23andMe granted authorization by FDA to market first direct-to-consumer genetic test

Limited to Bloom Syndrome and autosomal recessive disorders
February 23, 2015

23andme’s Saliva Collection Kit (credit: 23andMe, Inc.)

23andMe, Inc., a personal genetics company formerly forced by the FDA to halt sales of its direct-to-consumer Personal Genome Service, has now been granted authority by the FDA to market the first direct-to-consumer genetic test under a regulatory classification for novel devices.

The new permission is limited to Bloom Syndrome and autosomal recessive disorders.

The approval came in under the FDA’s “de novo classification option” for “novel devices of low to moderate risk that are not substantially equivalent to an already legally marketed device,” explained 23andMe in a statement.

The FDA is also reclassifying autosomal recessive carrier screening tests, with the intention to exempt such carrier tests from FDA premarket review.

More work to do first

However, 23andMe will not immediately begin returning Bloom syndrome Carrier Status test results or other health results to customers until it completes the regulatory process for additional test reports and can offer a more comprehensive product offering, according to the statement.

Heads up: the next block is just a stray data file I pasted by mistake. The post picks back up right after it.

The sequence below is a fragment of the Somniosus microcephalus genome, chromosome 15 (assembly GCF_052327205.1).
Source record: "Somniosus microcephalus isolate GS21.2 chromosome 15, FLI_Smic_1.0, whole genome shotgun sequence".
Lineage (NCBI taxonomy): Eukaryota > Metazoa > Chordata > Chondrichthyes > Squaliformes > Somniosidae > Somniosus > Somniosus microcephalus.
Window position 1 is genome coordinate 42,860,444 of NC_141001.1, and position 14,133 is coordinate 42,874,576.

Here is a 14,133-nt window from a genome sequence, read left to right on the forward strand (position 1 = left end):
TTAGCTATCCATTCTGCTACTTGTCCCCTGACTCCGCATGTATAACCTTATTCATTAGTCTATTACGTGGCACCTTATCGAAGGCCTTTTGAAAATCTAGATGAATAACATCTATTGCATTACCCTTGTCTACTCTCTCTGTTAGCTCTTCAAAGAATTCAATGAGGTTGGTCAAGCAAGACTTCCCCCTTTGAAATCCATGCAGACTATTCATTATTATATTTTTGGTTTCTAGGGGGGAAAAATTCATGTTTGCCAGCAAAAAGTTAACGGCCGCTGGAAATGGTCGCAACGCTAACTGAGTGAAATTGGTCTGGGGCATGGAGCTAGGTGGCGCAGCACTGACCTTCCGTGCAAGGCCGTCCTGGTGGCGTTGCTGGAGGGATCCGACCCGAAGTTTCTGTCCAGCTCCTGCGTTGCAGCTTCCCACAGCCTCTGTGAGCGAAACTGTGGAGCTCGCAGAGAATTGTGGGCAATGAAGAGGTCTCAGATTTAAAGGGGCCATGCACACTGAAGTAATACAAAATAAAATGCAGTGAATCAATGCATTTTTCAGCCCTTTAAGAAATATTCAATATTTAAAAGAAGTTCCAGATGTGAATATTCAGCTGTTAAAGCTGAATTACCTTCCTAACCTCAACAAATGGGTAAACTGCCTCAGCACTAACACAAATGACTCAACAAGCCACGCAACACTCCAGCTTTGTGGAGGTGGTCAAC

“This is a major milestone for our company and for consumers who want direct access to genetic testing,” said Anne Wojcicki, 23andMe CEO and co-founder. “We have more work to do, but we remain committed to pursuing a regulatory path for additional tests and bringing the health reports back to the US market.”

Bloom syndrome is a rare disorder that is more common in people of Central and Eastern European, or Ashkenazi, Jewish background. One in 107 people of Ashkenazi Jewish descent is a carrier for Bloom syndrome. The disorder is characterized by short stature, sun-sensitive skin changes, and an increased risk of cancer. According to the National Institute of Health, this condition is inherited in an autosomal recessive pattern, which means both copies of the gene in each cell have mutations.

23andMe says it has more than 850,000 customers worldwide with more than 80 percent consented to participate in research, including learning about your ancestry, which is not covered under FDA regulations.

Abstract of Carrier screening in individuals of Ashkenazi Jewish descent

Disclaimer: This guideline is designed primarily as an educational resource for medical geneticists and other health care providers to help them provide quality medical genetic services. Adherence to this guideline does not necessarily assure a successful medical outcome. This guideline should not be considered inclusive of all proper procedures and tests or exclusive of other procedures and tests that are reasonably directed to obtaining the same results. In determining the propriety of any specific procedure or test, the geneticist should apply his or her own professional judgment to the specific clinical circumstances presented by the individual patient or specimen. It may be prudent, however, to document in the patient’s record the rationale for any significant deviation from this guideline.